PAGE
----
This Would Be The Real Price Of A Trade Deal With Donald Trump

With Boris Johnson likely to be crowned Prime Minister, the moment is fast approaching when the UK could enter into trade negotiations with dangerous implications for the NHS, Jonathan Ashworth writes.

MPs are debating fears the NHS will be sold off in an US trade deal following Donald Trump’s recent visit. While a range of voices lined up to declare “the NHS is not for sale”, the reality is more complex, and with Boris Johnson likely to be crowned Tory Prime Minister, the moment is fast approaching when the UK could enter into its own trade negotiations with dangerous implications for the NHS.

Trade deals, from the World Trade Organisation (WTO) to Free Trade Agreements (FTAs), are no longer limited to setting rules about how goods cross borders. They reach into almost every area of everyday life, including the way that we run our health services. While there are exemptions in trade deals, the problem is that they are often very narrow. For example, under the WTO, public services can only be excluded where there is either no competition with a private provider or where they are not ‘run for profit’. Following the Tory Health and Social Care Act, the enforced competitive tendering of contracts means private health providers already operate ‘in competition’ with public NHS providers. Meanwhile some services, like dentistry, charge fees and therefore could be considered to be run ‘for profit’. This means that significant parts of the NHS do indeed come under WTO services provisions and as such would be used as baseline in FTAs as well.

Some argue that it matters little what is covered by trade deals because the UK has liberalised its health service anyway. Indeed, US firms already provide health services such as the private equity owned Priory Group. But crucially a trade deal with the US or any other country locks this model in. So-called ‘standstill’ and ‘ratchet’ clauses mean a nation commits to maintaining levels of liberalisation the same as at the time the agreement is signed and that any future liberalisation is also locked in. This makes the reversal of privatisation difficult, if not impossible, potentially binding the hands of future governments.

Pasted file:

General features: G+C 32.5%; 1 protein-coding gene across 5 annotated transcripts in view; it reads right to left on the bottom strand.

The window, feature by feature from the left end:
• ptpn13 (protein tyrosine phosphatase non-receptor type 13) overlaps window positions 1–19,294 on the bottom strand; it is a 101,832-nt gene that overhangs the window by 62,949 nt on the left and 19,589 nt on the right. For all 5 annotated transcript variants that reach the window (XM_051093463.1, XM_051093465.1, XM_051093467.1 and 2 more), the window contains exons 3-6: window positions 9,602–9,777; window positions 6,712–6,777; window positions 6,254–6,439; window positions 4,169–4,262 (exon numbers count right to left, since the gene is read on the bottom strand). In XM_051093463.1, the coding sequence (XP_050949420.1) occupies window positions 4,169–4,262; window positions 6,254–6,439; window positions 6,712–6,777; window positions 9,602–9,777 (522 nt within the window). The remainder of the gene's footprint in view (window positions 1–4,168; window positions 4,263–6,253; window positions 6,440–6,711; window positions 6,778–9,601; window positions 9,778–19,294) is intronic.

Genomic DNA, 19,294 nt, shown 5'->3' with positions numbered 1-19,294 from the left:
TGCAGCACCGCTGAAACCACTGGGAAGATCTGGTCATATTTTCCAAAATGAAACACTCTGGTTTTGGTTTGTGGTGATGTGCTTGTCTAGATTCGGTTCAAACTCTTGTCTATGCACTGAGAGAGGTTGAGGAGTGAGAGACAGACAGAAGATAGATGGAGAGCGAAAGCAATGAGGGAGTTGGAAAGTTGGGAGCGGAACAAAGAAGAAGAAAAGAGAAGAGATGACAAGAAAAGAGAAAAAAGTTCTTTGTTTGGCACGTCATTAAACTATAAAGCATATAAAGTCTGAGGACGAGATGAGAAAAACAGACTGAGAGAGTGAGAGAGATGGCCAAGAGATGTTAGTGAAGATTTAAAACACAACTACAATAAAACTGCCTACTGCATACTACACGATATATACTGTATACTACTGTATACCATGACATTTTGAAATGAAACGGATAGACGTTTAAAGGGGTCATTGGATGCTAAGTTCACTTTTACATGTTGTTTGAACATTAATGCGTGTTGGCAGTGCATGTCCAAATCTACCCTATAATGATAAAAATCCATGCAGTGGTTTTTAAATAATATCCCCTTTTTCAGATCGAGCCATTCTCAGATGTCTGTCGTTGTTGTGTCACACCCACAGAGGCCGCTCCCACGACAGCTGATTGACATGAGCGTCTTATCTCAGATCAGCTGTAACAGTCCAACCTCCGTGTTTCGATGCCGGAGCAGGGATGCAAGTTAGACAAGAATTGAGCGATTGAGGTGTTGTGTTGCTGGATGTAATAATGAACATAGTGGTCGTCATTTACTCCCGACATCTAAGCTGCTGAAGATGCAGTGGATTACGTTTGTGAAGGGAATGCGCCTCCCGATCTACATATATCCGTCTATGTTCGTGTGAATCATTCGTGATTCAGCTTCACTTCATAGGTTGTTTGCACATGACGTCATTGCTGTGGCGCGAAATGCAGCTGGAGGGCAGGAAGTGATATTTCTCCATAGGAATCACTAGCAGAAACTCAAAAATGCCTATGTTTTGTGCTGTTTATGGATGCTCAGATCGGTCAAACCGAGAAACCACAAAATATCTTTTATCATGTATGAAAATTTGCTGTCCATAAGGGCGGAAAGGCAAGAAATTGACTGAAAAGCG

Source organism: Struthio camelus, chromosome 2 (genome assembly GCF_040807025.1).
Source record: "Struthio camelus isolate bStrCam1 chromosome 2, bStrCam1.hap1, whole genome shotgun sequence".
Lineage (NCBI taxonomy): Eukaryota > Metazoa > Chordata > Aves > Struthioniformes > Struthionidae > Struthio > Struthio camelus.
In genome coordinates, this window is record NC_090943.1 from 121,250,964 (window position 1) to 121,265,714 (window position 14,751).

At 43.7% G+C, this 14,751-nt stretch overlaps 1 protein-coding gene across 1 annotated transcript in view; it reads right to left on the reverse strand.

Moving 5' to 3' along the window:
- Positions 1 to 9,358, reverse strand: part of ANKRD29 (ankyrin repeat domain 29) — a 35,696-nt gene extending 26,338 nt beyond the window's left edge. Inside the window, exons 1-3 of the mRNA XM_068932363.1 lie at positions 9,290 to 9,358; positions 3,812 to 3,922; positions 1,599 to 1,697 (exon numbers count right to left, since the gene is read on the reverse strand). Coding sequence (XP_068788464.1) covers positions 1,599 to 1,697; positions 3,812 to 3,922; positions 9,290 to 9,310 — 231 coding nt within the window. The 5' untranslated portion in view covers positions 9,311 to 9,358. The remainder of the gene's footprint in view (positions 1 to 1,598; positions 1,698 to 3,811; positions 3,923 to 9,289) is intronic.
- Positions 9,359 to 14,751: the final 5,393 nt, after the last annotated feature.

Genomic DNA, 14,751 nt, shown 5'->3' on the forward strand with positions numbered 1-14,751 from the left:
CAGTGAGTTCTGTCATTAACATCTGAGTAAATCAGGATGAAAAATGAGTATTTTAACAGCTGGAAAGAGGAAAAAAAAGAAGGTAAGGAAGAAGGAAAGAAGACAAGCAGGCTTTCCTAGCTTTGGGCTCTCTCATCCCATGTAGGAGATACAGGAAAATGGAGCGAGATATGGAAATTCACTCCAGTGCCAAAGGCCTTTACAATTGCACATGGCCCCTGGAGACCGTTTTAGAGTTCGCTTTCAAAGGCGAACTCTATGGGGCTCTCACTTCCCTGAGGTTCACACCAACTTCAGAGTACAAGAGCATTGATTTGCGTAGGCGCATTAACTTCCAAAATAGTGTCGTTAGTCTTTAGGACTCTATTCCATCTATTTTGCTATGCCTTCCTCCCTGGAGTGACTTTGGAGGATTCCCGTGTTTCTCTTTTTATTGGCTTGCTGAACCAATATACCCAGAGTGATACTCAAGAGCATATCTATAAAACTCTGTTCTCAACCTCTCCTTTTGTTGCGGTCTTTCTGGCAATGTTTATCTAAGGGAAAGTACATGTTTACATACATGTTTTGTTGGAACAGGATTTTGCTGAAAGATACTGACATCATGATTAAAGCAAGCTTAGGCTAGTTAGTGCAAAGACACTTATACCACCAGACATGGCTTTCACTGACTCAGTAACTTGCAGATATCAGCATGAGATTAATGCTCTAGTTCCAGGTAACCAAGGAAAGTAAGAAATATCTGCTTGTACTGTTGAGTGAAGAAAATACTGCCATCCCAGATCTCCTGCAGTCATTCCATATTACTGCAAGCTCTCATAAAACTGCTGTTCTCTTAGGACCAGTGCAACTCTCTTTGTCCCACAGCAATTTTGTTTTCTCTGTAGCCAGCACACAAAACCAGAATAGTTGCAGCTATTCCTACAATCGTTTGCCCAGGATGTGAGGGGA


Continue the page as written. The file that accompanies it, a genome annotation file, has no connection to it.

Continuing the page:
To make matters worse, the US is likely to insist all services are included unless we specifically exempt them – called a ‘negative listing’ approach. This means that UK negotiators would need to have detailed and expert knowledge of all aspects of the health service, as well as all the ways in which trade deals can impact them, in order to ensure they were properly exempted. To illustrate how difficult this is, when countries first listed their services sectors at the WTO, more than 1,400 commitments of 7,040 were later found to have been listed in error, including by the US, which has one of the largest and most experienced negotiating teams in the world.

Trade negotiators would have to pay particular attention not just to specific services chapters, but also to provisions that allow private international investors to sue governments if they think a policy negatively impacts on their investment. This could seriously threaten attempts to reverse privatisation. Governments are already facing challenges for their health policies: healthcare company Achmea sued the Slovakian government when they tried to reverse a decision to privatise health insurance; pharmaceutical company, Eli Lilly sued Canada for rejecting the patents for two drugs and tobacco giant Philip Morris sued Australia for introducing plain cigarette packaging laws. A government-commissioned study warned of the dangers of this provision for the UK in the context of the EU-US deal (TTIP), yet Liam Fox continues to argue for it to be included.

The horror show doesn’t end there. The US is very clearly eyeing up the way that the NHS buys medicines. Trump has tried to present this as an issue of fair pricing for US patients, but in reality wants the NHS to be forced to pay more for drugs. US pharmaceutical companies have long-complained that mechanisms to keep drug prices affordable for the NHS - such as the National Institute for Health and Care Excellence (NICE) - are a barrier for their high-priced drugs. Weakening these price control mechanisms is a core demand of the powerful US pharmaceutical lobby group, Pharmaceutical Research and Manufacturers of America (PhRMA). They argue that such mechanisms “artificially depress the market value of US innovative medicines” and call on the US government to use a trade deal with the UK to pry open the door for their expensive drugs.

The list of areas that impact on the NHS doesn’t end there. The NHS hold some of the most comprehensive data sets in the world, it’s no surprise US tech firms would be very keen to get their hands on it and store it on US servers. Notwithstanding the obvious questions around data protection, US tech firms will use NHS data to develop new sophisticated medical tools and apps and then attempt to sell them on to the NHS.

The future of our NHS as we know it really is at stake and so the fight to protect the NHS must go beyond rhetoric. In any trade deal we need a watertight exclusion for the NHS. After all, no deal is worth trading-in our NHS for.

Jonathan Ashworth is the shadow health and social care secretary


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